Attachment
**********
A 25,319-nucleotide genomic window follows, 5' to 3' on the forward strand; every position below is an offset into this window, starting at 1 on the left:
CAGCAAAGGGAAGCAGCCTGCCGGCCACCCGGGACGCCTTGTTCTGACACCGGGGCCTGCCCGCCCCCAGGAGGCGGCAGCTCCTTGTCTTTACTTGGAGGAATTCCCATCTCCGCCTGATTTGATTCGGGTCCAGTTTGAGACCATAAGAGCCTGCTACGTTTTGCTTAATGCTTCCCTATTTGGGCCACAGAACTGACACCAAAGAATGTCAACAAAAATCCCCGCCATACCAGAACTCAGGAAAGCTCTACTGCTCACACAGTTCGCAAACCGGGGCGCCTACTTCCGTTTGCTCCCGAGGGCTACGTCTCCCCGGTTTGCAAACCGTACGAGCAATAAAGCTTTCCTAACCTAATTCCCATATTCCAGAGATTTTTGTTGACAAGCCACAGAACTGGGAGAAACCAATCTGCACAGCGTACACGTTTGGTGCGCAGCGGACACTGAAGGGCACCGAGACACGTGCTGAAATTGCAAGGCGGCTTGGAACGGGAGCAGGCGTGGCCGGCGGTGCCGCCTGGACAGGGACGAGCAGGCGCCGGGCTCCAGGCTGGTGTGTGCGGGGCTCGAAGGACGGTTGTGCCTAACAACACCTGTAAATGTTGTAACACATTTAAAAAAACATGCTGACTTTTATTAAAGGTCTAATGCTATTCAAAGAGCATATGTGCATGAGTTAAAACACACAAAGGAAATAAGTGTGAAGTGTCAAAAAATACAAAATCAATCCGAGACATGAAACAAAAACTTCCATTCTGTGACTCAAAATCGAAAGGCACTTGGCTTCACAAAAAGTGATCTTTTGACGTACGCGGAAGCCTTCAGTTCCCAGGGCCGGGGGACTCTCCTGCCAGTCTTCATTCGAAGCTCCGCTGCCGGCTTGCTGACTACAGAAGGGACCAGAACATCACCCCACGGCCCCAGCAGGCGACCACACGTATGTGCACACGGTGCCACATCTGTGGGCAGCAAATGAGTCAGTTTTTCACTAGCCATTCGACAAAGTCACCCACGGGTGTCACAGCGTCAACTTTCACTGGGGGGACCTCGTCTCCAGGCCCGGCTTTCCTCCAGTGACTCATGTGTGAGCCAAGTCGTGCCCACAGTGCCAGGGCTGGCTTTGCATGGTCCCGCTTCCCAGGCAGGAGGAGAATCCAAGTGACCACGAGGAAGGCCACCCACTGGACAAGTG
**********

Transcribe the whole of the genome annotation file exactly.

A 25,319-nucleotide genomic window follows, 5' to 3' on the forward strand; every position below is an offset into this window, starting at 1 on the left:
CAGCAAAGGGAAGCAGCCTGCCGGCCACCCGGGACGCCTTGTTCTGACACCGGGGCCTGCCCGCCCCCAGGAGGCGGCAGCTCCTTGTCTTTACTTGGAGGAATTCCCATCTCCGCCTGATTTGATTCGGGTCCAGTTTGAGACCATAAGAGCCTGCTACGTTTTGCTTAATGCTTCCCTATTTGGGCCACAGAACTGACACCAAAGAATGTCAACAAAAATCCCCGCCATACCAGAACTCAGGAAAGCTCTACTGCTCACACAGTTCGCAAACCGGGGCGCCTACTTCCGTTTGCTCCCGAGGGCTACGTCTCCCCGGTTTGCAAACCGTACGAGCAATAAAGCTTTCCTAACCTAATTCCCATATTCCAGAGATTTTTGTTGACAAGCCACAGAACTGGGAGAAACCAATCTGCACAGCGTACACGTTTGGTGCGCAGCGGACACTGAAGGGCACCGAGACACGTGCTGAAATTGCAAGGCGGCTTGGAACGGGAGCAGGCGTGGCCGGCGGTGCCGCCTGGACAGGGACGAGCAGGCGCCGGGCTCCAGGCTGGTGTGTGCGGGGCTCGAAGGACGGTTGTGCCTAACAACACCTGTAAATGTTGTAACACATTTAAAAAAACATGCTGACTTTTATTAAAGGTCTAATGCTATTCAAAGAGCATATGTGCATGAGTTAAAACACACAAAGGAAATAAGTGTGAAGTGTCAAAAAATACAAAATCAATCCGAGACATGAAACAAAAACTTCCATTCTGTGACTCAAAATCGAAAGGCACTTGGCTTCACAAAAAGTGATCTTTTGACGTACGCGGAAGCCTTCAGTTCCCAGGGCCGGGGGACTCTCCTGCCAGTCTTCATTCGAAGCTCCGCTGCCGGCTTGCTGACTACAGAAGGGACCAGAACATCACCCCACGGCCCCAGCAGGCGACCACACGTATGTGCACACGGTGCCACATCTGTGGGCAGCAAATGAGTCAGTTTTTCACTAGCCATTCGACAAAGTCACCCACGGGTGTCACAGCGTCAACTTTCACTGGGGGGACCTCGTCTCCAGGCCCGGCTTTCCTCCAGTGACTCATGTGTGAGCCAAGTCGTGCCCACAGTGCCAGGGCTGGCTTTGCATGGTCCCGCTTCCCAGGCAGGAGGAGAATCCAAGTGACCACGAGGAAGGCCACCCACTGGACAAGTG